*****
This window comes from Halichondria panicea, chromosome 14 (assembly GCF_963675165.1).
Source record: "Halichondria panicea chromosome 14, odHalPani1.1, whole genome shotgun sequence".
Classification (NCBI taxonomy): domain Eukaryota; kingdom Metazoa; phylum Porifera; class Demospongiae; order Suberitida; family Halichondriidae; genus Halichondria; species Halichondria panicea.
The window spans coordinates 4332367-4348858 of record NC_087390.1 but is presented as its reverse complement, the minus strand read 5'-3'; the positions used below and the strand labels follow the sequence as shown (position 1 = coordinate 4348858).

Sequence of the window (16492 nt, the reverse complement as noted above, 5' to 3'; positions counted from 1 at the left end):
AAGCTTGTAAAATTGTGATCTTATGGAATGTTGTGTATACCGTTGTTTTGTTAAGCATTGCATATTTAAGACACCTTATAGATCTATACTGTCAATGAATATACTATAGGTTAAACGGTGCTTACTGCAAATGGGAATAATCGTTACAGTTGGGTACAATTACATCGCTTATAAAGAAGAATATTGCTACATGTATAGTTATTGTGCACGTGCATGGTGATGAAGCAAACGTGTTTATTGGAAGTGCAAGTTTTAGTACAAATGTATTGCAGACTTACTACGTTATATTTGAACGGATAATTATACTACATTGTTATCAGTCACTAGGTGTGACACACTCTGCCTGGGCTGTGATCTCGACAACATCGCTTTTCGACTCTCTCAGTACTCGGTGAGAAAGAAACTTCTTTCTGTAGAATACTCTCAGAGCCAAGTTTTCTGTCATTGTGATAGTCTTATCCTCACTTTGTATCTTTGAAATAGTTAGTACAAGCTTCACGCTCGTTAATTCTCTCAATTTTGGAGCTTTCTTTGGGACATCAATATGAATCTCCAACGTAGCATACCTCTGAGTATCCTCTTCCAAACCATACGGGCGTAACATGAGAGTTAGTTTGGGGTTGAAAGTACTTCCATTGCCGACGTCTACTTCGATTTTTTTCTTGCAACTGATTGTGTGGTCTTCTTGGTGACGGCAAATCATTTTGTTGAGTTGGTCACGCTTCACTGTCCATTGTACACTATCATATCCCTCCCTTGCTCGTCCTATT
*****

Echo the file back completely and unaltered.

This window comes from Halichondria panicea, chromosome 14 (assembly GCF_963675165.1).
Source record: "Halichondria panicea chromosome 14, odHalPani1.1, whole genome shotgun sequence".
Classification (NCBI taxonomy): domain Eukaryota; kingdom Metazoa; phylum Porifera; class Demospongiae; order Suberitida; family Halichondriidae; genus Halichondria; species Halichondria panicea.
The window spans coordinates 4332367-4348858 of record NC_087390.1 but is presented as its reverse complement, the minus strand read 5'-3'; the positions used below and the strand labels follow the sequence as shown (position 1 = coordinate 4348858).

Sequence of the window (16492 nt, the reverse complement as noted above, 5' to 3'; positions counted from 1 at the left end):
AAGCTTGTAAAATTGTGATCTTATGGAATGTTGTGTATACCGTTGTTTTGTTAAGCATTGCATATTTAAGACACCTTATAGATCTATACTGTCAATGAATATACTATAGGTTAAACGGTGCTTACTGCAAATGGGAATAATCGTTACAGTTGGGTACAATTACATCGCTTATAAAGAAGAATATTGCTACATGTATAGTTATTGTGCACGTGCATGGTGATGAAGCAAACGTGTTTATTGGAAGTGCAAGTTTTAGTACAAATGTATTGCAGACTTACTACGTTATATTTGAACGGATAATTATACTACATTGTTATCAGTCACTAGGTGTGACACACTCTGCCTGGGCTGTGATCTCGACAACATCGCTTTTCGACTCTCTCAGTACTCGGTGAGAAAGAAACTTCTTTCTGTAGAATACTCTCAGAGCCAAGTTTTCTGTCATTGTGATAGTCTTATCCTCACTTTGTATCTTTGAAATAGTTAGTACAAGCTTCACGCTCGTTAATTCTCTCAATTTTGGAGCTTTCTTTGGGACATCAATATGAATCTCCAACGTAGCATACCTCTGAGTATCCTCTTCCAAACCATACGGGCGTAACATGAGAGTTAGTTTGGGGTTGAAAGTACTTCCATTGCCGACGTCTACTTCGATTTTTTTCTTGCAACTGATTGTGTGGTCTTCTTGGTGACGGCAAATCATTTTGTTGAGTTGGTCACGCTTCACTGTCCATTGTACACTATCATATCCCTCCCTTGCTCGTCCTATT